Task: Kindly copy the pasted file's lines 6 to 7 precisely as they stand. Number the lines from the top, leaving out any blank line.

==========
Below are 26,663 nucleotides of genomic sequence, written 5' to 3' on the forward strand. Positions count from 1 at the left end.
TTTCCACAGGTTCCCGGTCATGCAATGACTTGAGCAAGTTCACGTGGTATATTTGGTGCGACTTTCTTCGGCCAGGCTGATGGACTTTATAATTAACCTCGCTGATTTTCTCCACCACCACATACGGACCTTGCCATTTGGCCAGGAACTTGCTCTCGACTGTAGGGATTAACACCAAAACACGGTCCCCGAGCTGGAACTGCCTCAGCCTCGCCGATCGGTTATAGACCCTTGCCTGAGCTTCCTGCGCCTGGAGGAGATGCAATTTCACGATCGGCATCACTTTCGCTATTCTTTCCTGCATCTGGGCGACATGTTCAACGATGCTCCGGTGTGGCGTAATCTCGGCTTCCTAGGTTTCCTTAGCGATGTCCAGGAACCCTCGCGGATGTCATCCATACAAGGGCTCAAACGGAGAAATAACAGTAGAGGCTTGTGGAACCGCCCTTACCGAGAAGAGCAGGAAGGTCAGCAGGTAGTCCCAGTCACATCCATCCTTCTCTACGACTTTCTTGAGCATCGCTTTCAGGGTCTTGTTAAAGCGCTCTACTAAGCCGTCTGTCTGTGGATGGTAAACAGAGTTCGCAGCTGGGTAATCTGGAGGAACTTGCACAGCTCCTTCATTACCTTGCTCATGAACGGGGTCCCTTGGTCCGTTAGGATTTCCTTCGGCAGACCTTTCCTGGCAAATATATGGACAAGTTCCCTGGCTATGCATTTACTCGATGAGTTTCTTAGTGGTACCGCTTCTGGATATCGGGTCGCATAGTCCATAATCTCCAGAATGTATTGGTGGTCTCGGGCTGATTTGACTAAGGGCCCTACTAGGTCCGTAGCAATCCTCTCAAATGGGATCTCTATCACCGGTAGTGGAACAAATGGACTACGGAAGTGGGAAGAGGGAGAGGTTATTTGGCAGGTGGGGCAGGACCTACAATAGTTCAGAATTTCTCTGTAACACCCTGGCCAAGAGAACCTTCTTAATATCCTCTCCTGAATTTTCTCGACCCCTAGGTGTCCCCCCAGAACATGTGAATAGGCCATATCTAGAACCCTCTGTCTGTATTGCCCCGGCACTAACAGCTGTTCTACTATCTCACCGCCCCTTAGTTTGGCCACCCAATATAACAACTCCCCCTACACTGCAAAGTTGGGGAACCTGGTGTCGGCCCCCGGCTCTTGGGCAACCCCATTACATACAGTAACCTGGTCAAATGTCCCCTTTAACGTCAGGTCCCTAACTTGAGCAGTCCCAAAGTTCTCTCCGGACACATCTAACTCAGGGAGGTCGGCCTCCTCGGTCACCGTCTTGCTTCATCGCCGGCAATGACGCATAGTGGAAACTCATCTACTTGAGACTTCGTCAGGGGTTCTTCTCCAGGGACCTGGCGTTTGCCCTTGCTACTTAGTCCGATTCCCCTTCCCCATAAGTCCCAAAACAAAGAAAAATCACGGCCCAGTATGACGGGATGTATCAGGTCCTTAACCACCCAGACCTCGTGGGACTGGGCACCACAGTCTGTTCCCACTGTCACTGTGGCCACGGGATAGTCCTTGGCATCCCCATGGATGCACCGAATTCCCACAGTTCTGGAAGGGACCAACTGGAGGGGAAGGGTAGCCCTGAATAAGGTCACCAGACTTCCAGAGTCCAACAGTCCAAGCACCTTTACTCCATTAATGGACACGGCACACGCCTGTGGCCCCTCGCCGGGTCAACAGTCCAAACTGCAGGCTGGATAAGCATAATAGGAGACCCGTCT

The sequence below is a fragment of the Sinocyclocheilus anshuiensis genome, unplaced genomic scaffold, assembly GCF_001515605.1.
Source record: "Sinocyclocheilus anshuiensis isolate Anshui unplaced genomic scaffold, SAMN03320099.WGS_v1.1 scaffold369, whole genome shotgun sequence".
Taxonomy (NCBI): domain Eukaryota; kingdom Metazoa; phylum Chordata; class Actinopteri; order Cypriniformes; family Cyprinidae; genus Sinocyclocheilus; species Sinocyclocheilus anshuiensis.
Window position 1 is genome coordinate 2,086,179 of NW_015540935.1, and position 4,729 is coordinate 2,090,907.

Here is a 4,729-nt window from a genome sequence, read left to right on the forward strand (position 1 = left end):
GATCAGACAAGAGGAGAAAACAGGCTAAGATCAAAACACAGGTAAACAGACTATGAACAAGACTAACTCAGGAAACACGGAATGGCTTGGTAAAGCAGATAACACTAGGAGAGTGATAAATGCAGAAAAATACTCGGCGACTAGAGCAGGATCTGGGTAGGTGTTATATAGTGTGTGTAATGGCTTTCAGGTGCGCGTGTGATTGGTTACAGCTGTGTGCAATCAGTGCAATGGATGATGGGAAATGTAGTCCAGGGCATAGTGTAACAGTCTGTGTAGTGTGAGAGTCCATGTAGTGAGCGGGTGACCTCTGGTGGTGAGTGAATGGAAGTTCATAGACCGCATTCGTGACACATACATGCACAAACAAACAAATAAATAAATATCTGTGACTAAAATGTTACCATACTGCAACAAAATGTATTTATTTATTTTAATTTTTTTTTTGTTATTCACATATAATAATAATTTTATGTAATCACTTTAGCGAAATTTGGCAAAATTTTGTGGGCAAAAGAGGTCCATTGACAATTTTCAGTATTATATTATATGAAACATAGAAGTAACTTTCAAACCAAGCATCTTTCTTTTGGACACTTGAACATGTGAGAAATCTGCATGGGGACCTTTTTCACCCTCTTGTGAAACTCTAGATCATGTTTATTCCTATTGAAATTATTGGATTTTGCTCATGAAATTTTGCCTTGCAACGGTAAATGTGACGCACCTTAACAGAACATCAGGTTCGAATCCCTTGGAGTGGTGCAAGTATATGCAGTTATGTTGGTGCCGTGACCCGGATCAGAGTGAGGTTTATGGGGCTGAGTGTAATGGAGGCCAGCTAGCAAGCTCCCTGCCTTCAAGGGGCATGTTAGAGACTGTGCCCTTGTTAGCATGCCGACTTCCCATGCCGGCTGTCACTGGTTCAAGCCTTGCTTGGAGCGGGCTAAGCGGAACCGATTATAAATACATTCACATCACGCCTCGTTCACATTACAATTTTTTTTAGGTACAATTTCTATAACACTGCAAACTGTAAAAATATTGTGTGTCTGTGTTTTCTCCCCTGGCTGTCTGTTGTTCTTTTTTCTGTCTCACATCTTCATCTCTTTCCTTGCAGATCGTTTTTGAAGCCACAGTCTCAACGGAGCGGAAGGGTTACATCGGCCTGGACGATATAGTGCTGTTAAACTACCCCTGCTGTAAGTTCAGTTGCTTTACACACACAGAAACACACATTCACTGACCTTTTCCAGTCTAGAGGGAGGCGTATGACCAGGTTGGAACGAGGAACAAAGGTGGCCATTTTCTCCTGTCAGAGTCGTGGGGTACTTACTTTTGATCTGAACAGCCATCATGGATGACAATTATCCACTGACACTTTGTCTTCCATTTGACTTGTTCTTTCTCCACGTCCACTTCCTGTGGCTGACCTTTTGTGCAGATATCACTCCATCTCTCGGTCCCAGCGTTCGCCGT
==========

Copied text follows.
Window position 1 is genome coordinate 2,086,179 of NW_015540935.1, and position 4,729 is coordinate 2,090,907.

Here is a 4,729-nt window from a genome sequence, read left to right on the forward strand (position 1 = left end):